The first COVID-19 vaccines have arrived on the North Shore.
Frontline health-care workers were lining up Tuesday morning to get their first dose of the Pfizer-BioNTech vaccine.
Amneet Mehat, a 31-year-old registered nurse who works in a long-term care home, was among the first to take the plunge.
More than protection against the virus, Mehat said the shot brings with it some feelings of relief.
“I think it’s going to be nice, even just for my family’s reassurance and for the reassurance of all the residents and the families of the residents that I work with that we’re protecting ourselves and continue to prevent the transmission of COVID,” she said. “It’s been scary. I don’t want to take it to anyone at work but I also don’t want to bring it home.”
The vaccine works by training the body’s immune system to recognize a specific protein on the coronavirus and attack it before the virus can replicate and make its host sick. Studies have found it to be about 95 per cent effective in preventing infections and the most likely side effects are temporary fatigue, pain or chills, which are sometimes associated with any vaccine.
When she returns to work, Mehat said she doesn’t expect much will change in terms of how she and other frontline workers will interact with the residents.
“I think we’re still going to keep the same protocols in place. It’s important still to keep following the rules until we’re given instructions otherwise,” she said,
Mehat said she had some nerves about being an early recipient of the brand new vaccine but she quickly got over it when thinking about the benefits it would bring.
Mehat said she’s not quite ready to give hugs to family members yet, but when the time comes, her elderly grandmother will be first in line.
As for what she makes of anti-vaxxers, Mehat offered a polite “no comment.”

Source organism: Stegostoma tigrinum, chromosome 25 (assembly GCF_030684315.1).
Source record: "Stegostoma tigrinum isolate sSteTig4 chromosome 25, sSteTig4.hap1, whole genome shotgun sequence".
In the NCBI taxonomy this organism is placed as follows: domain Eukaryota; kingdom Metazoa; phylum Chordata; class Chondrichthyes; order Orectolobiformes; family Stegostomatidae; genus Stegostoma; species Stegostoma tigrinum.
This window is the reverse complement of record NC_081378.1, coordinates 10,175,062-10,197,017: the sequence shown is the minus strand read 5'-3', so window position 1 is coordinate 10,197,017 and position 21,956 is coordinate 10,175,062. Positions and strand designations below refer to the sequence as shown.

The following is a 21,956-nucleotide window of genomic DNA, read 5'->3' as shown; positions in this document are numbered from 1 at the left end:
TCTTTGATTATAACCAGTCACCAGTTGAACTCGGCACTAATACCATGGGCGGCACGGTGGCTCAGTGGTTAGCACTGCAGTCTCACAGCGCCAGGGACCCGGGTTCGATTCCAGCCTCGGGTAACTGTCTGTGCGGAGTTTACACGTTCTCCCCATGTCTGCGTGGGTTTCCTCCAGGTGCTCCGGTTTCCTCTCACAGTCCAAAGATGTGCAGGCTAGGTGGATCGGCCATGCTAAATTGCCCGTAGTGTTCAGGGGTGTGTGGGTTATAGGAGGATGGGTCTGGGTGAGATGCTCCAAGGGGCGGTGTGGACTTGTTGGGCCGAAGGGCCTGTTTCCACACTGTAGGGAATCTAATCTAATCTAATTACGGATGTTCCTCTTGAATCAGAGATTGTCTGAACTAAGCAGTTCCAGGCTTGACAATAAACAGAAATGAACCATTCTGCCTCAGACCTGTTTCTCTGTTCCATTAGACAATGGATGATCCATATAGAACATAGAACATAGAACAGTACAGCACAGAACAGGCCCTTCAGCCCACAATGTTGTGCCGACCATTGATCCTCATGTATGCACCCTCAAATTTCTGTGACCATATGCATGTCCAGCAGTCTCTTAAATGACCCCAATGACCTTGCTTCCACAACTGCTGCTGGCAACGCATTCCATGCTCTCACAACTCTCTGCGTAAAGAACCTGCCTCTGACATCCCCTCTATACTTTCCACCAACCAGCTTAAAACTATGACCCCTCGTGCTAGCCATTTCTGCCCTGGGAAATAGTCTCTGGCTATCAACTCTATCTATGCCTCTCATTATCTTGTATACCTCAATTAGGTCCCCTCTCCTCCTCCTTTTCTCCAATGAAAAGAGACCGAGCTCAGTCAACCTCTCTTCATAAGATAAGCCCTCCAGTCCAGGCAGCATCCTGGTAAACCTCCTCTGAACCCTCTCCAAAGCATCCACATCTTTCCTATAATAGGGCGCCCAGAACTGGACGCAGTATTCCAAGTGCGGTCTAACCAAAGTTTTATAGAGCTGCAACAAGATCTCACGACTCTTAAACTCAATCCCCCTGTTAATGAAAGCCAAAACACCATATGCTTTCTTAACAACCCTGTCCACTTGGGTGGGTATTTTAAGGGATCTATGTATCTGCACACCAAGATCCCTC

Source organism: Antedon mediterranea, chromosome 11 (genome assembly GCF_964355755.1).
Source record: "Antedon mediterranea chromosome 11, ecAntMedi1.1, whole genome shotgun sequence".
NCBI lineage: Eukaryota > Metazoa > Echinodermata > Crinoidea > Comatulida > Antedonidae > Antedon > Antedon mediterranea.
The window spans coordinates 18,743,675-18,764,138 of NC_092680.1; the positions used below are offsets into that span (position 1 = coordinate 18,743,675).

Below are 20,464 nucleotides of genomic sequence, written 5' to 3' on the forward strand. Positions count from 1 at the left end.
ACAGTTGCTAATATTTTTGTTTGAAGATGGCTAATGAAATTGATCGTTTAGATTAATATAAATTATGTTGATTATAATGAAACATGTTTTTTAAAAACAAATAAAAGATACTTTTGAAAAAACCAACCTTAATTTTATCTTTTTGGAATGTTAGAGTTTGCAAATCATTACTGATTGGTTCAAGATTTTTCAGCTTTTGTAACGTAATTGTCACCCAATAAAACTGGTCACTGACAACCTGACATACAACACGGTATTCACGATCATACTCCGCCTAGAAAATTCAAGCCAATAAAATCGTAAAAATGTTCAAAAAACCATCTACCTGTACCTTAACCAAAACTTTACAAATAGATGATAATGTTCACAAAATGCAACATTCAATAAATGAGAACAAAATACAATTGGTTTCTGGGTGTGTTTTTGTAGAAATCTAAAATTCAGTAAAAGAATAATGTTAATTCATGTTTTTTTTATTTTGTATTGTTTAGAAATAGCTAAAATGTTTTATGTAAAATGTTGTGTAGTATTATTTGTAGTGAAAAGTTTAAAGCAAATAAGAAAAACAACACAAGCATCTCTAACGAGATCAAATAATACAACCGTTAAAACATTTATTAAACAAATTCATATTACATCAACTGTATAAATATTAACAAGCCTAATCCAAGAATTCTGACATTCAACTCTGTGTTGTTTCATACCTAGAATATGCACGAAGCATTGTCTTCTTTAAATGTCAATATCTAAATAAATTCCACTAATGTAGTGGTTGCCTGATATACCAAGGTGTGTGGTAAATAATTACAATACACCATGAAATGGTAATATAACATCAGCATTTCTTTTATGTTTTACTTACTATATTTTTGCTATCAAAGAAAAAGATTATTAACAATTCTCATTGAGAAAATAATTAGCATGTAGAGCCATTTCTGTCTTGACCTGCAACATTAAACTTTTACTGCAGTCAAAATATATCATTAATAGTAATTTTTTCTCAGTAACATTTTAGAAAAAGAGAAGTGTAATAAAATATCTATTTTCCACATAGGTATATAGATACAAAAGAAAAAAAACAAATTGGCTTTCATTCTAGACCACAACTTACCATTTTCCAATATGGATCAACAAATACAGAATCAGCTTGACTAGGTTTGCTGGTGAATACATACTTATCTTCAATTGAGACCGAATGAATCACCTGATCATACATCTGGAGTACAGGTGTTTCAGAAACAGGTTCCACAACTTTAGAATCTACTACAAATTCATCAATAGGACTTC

The vaccines currently have to be administered at specialized sites equipped with ultra-low temperature freezers.
“This is a very delicate vaccine, and it’s very unstable once it’s been thawed and has to be used within a very short period of time. So those logistical constraints make it challenging,” said Dr. Bonnie Henry, the province’s medical health officer.
Because the vaccine can’t yet be transported to care homes, and comes in frozen trays of 975 doses that can’t be broken down, care workers who work in seniors homes are being vaccinated first at a central location on the North Shore.
Henry has said she’s hopeful Pfizer may loosen requirements for administering the vaccine in the coming weeks to allow health officials to transport it to care homes.
A second COVID-19 vaccine – the Moderna vaccine – has now been approved in the U.S. and is expected to get approval in Canada soon. Unlike the Pfizer vaccine, that vaccine does not require ultra-low temperature storage and will likely be the one that can be more readily distributed and administered inside care homes.
Henry said B.C. still does not have a schedule for receiving guaranteed amounts of the vaccine, but added that information is being updated constantly. She described the arrival of the vaccine in B.C. as a “momentous” step in fighting the pandemic.
Next in line after long-term care residents and staff will be the most elderly and frail and those in remote locations where health care services are less available.
It is likely that the vaccine won’t be available to the general population, including younger healthier people, until sometime this spring or summer, depending on how soon B.C. is able to receive vaccine supplies.
With files from Jane Seyd